Kofi Annan has dedicated his life to seeking peace. The Nobel Peace Prize winner was the first career United Nations staffer to become secretary-general, after having been an assistant secretary-general for human resources, then for finance, and finally the head of Peacekeeping Operations, where he would be sorely tested by devastating wars in Somalia, Rwanda and Bosnia.
Annan was secretary-general — the first from sub-Saharan Africa — for two terms. Most recently, he served as the joint U.N. and Arab League envoy to Syria, though he quit that post in August, criticizing the U.N. Security Council for its failure to take action in the region.
Annan has written a book about his life's work, Interventions: A Life in War and Peace, with Nader Mousavizadeh. He spoke with NPR's Scott Simon about his attitudes toward using force, the decisions he has made, and what future he sees in Syria.
On whether there is always a peaceful solution
"No, I think there may be times when you cannot find a peaceful solution, but at least one should try. But there may be times when peace is not enough. On Kosovo for example, for the first time, as secretary-general of the U.N., I ... endorsed military action in Kosovo, arguing that there are moments when you need to put force at the service of peace. Because we had seen what had happened in Bosnia, and for me it was unconscionable that the world should sit back and let it get repeated in Kosovo."
"[Gen. Romeo Dallaire, the Canadian general who was head of the U.N. peacekeeping mission in Rwanda] indicated in that cable [sent in January 1994] that it could be a trap. But more importantly, he did not have the capacity to take on that operation, nor did he have the mandate, and mandate is an important issue for U.N. operations. Secondly, we do not have troops; we borrow troops from governments. If we are seen as taking undue risks with those men and women, often the governments either withdraw them or sometimes even tell them not to obey the instructions of the commander on the ground.
"I, at the time, agreed with Dallaire that if he had had 5,000 men, he could have made a difference. I personally talked to dozens of member-states, and nobody wanted to offer troops. And I recall at that point saying, if even genocide cannot make us move, what will propel us to stand up and protect our fellow human beings? It was a very painful period, not just for me, but for all those working in the department, and particularly for Dallaire and the men on the ground — the sense of hopelessness, wanting to help, wanting to confront these people, but simply not having the capacity to do it.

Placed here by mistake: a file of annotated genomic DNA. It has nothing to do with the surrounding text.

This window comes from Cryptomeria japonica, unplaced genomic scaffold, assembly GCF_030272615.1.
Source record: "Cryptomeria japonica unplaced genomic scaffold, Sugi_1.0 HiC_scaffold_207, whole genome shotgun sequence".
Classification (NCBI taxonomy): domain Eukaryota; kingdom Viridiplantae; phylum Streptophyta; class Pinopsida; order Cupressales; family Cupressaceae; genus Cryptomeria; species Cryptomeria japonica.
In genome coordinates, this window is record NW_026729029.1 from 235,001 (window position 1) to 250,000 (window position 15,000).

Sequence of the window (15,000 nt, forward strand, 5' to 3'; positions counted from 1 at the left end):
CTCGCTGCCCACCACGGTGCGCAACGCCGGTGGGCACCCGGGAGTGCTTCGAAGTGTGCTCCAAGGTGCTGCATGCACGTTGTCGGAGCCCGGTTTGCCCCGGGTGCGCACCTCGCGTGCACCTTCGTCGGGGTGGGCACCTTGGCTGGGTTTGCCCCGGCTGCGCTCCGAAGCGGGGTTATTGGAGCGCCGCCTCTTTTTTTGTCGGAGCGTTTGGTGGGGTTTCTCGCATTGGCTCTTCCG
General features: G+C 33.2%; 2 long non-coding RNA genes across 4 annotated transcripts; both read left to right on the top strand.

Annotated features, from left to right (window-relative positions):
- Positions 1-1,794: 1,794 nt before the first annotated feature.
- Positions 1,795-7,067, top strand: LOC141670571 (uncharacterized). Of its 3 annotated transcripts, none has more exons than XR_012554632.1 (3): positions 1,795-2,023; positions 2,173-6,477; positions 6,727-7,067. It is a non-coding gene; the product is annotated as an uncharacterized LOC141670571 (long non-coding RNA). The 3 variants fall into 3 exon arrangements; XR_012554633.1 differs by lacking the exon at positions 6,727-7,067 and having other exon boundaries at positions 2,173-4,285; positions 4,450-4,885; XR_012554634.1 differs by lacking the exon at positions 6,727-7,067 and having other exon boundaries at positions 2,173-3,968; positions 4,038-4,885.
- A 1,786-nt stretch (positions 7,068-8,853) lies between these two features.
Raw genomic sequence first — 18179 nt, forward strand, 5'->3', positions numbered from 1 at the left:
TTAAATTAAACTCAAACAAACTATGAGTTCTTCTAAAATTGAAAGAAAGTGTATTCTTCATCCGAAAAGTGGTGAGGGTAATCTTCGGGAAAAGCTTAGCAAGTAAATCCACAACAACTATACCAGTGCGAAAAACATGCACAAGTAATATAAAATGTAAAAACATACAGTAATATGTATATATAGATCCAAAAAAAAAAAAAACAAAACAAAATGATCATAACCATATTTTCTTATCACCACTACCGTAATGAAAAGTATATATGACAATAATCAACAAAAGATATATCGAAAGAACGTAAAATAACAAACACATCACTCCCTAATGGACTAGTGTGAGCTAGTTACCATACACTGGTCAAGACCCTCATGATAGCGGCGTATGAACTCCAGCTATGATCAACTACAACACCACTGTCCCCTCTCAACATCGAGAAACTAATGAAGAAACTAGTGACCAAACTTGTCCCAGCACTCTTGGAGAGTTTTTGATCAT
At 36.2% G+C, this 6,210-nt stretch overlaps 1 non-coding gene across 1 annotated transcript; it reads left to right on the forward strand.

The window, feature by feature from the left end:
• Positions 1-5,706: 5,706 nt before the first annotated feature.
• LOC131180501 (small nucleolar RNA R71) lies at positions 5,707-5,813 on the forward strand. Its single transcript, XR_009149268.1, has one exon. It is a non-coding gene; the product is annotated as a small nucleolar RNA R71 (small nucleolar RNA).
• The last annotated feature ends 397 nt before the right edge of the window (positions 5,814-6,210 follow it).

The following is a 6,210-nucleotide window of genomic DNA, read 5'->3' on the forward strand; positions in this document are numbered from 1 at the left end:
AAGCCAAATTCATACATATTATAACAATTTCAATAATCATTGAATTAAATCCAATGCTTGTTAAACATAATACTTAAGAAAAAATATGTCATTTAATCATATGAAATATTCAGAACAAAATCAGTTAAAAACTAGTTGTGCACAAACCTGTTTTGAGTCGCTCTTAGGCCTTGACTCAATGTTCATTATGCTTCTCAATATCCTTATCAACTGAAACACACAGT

"[The fact that there were 800,000 to 1,000,000 Rwandans that died in the weeks that followed is] the most painful, and that's haunted [us] — and haunts some of us still."
On why the U.N.'s blue helmets inspire cynicism on the ground
"I can understand it, and perhaps part of the problem is also our fault, in the sense that we don't take steps to lower expectations. Questions of inadequate mandate [and] lack of resources don't really mean much to the desperate person on the ground who's looking for salvation. And therefore, we sometimes get blamed even for trying — and on most occasions, we are the only ones trying."
On why he resigned his post as U.N. and Arab League envoy to Syria
"Let me start by saying that the first group that should take responsibility for the failure is, first of all, the government and its intransigence, and its refusal to implement faithfully the six-point plan. And the opposition, which eventually also gave up and decided to accelerate its military actions to confront the government — and in fact, I think one of my biggest disappointments, which I will share with you, was on the 30th of June. We had a difficult but a constructive meeting in Geneva, to discuss a political transition. They agreed on a communique, but on the 19th of July, when the council eventually acted, the resolution was vetoed by Russia and China. ...
"I felt undercut, and I also felt that perhaps I was seeing the problem differently than they were, because honestly I don't see a military solution in the Syrian crisis. The mosaic of Syrian society is such that we need to put on the table an agreement or a settlement that ensures that interests of each group is looked at, whether they are Christian, Druze, Suni, Shia, Alawi, Kurdish — so that the protagonists know what the option is, that you can stop fighting but it doesn't mean you'll lose everything. Your interests will be protected."
On whether peace is possible under Assad
"Assad will have to go. You cannot remain in power when so many people have been killed and are dying. No leader can retain legitimacy after this. The question is how he goes, and when he goes."